Leftover pork adobo is shredded, mixed with chopped onion and fried with potatoes until lightly crisp. It’s a whole new way to appreciate the versatility of Filipino adobo.
But why call it hash? According to Merriam-Webster, hash is a dish of chopped food; specifically: chopped meat mixed with potatoes and browned. My Mac’s dictionary defines hash as “a dish of cooked meat cut into small pieces and cooked again, usually with potatoes.” So, there really isn’t a better name for this dish and recipe.
So, we start with cooked adobo. Chopped or pulled, and mixed with finely chopped onion. Does it have to be pork? It can be chicken, it can be lamb, it can be any meat. But it has to be meat. Otherwise, it’s not hash.
It’s rare for us to have leftover adobo but it happens. While simply reheating detracts nothing from adobo — in fact, reheated adobo is even tastier than newly cooked adobo — there are times when I yearn to learn different ways to let adobo meat and fat roll inside my mouth.
It’s not my first time to cook pork adobo hash. I posted a recipe a decade ago but the photos were so bad it was hard to see the textures and the colors.
Now, the potato. Peeled or unpeeled? Totally up to you. Waxy or floury? I prefer floury — the kind that’s perfect for cooking fries. How large or small should the cubes be? I like them to be about half an inch but you can definitely cut them smaller or a bit larger.
When frying the potato cubes, you’re really just creating a crust on their surface. You don’t need to wait until they are cooked through and crisp before adding the pork adobo. The potatoes and adobo will need to fry together. If the potatoes are already done, they will be mushy by the end of cooking time.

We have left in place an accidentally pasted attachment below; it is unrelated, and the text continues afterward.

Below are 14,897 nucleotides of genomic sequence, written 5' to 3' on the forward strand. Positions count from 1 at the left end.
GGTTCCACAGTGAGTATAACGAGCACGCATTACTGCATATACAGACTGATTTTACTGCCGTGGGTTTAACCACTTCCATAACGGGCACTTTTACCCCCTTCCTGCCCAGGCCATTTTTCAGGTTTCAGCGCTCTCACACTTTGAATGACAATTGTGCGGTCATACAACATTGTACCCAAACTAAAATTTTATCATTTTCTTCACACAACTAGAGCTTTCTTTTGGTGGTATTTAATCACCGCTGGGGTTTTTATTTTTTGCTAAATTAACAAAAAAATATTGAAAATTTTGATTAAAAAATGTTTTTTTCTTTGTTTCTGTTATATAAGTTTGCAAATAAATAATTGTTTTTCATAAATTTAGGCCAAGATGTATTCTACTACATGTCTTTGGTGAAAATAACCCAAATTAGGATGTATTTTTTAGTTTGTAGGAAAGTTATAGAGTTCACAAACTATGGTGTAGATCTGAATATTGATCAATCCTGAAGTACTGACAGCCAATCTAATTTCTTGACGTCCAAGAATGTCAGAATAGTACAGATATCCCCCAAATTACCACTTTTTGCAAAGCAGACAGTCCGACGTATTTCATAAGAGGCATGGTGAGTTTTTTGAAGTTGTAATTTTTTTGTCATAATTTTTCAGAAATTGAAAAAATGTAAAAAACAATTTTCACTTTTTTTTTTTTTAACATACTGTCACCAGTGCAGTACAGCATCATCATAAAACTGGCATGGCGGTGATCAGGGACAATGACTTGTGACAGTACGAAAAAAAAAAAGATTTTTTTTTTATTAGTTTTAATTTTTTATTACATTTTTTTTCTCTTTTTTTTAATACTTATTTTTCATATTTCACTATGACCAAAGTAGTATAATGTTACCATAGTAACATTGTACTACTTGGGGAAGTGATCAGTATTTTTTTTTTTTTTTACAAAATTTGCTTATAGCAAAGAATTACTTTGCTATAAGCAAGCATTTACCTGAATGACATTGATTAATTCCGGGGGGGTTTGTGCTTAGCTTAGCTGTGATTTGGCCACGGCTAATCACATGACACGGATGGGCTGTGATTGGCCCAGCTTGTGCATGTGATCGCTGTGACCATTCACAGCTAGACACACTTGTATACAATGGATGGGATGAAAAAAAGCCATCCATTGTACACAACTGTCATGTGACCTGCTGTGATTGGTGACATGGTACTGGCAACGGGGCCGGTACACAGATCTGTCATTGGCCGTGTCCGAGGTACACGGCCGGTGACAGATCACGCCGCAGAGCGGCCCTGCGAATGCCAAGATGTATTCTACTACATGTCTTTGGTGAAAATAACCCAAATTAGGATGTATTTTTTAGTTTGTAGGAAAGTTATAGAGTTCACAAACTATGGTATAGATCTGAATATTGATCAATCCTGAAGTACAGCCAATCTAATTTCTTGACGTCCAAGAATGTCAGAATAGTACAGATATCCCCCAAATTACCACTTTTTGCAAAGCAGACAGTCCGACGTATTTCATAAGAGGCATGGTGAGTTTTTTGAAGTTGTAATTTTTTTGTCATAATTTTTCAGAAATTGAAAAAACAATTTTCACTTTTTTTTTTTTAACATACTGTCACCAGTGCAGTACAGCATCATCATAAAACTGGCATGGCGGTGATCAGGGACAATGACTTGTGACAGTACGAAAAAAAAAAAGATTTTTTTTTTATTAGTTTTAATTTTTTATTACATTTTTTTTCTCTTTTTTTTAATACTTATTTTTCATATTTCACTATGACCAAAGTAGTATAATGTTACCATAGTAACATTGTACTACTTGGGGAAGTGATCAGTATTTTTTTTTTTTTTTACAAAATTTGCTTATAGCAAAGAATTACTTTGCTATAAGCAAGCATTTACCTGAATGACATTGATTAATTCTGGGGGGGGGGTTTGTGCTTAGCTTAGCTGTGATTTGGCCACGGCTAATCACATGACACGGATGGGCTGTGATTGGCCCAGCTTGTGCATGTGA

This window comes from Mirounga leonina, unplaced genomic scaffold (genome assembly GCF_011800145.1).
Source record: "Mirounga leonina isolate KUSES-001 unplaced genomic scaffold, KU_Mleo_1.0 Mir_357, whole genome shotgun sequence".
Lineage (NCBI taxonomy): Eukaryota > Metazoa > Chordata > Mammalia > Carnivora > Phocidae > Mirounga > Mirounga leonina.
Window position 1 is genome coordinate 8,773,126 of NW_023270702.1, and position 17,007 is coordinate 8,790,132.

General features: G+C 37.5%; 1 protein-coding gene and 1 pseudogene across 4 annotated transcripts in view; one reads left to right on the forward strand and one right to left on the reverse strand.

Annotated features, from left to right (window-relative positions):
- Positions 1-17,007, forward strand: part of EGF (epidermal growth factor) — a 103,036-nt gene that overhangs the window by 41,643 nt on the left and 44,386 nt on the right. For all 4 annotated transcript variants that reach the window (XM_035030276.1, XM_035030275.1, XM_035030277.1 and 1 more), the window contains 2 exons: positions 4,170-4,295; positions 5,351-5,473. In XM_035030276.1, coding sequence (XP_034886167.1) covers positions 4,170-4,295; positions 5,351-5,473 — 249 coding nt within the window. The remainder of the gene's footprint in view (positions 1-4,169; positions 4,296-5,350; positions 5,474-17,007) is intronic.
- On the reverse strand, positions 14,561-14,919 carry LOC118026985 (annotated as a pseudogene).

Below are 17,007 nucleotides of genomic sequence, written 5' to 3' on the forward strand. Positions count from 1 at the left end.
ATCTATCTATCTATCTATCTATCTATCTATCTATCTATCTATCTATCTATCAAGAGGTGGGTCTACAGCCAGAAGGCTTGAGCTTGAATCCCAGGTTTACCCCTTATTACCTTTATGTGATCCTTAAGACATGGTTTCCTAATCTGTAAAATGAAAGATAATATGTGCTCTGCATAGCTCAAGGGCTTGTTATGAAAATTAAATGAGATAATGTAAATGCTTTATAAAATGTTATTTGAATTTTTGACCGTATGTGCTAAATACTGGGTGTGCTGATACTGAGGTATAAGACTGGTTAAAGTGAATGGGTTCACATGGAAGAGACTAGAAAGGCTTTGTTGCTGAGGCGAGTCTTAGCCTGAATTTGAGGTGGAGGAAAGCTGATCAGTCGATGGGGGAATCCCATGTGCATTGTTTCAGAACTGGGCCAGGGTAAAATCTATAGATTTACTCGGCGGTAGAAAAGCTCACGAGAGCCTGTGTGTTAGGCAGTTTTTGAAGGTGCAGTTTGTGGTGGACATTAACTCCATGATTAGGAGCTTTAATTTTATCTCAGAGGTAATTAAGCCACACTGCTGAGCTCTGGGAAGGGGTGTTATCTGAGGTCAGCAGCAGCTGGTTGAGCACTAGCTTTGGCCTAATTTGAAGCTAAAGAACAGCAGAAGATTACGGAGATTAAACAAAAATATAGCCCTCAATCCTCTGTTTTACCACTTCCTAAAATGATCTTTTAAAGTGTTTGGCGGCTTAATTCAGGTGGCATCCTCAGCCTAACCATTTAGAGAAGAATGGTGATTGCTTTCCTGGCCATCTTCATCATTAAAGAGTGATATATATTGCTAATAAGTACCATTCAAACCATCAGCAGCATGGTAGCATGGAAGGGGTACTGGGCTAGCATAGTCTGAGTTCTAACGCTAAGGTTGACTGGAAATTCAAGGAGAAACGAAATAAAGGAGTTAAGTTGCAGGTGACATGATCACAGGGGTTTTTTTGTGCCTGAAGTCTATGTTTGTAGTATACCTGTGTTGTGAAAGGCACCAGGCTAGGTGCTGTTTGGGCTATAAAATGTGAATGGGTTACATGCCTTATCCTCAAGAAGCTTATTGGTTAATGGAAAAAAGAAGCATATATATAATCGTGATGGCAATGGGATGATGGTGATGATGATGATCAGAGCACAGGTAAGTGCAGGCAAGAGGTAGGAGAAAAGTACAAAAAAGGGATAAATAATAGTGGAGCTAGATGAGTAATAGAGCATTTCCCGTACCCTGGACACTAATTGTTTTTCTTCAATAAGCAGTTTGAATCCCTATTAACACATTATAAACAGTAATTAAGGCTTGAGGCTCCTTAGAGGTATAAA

Now, I’m sure that some of you will say the potatoes in a hash should naturally be mushy. If the hash came out a can, that’s always the case. But this isn’t canned food, we’re aiming for something better, so the potatoes are not allowed to reach mushiness.
Once the potatoes and adobo are both in the pan, you probably won’t see any frying happening immediately because whatever meagre sauce coats the meat strands will have to evaporate first. Once the liquid is gone, that’s when you have to watch the meat and potatoes closely. It’s easy to burn them. Stir and toss often.
When the potatoes and meat have acquired the texture of fried food, the pork adobo hash is ready to be served.
Pork adobo hash
- Stir the pork adobo and onion together and set aside.
- Heat the cooking oil in a frying pan.
- Spread the potato cubes in the hot oil and cook just until a light crust forms on the surface.
- Stir in the pork adobo and cook until any liquid has evaporated.
- Fry the pork and potatoes, stirring often, until the meat is lightly crisp and the potato cubes are cooked through.
- Serve over rice or with bread on the side garnished with sliced scallions.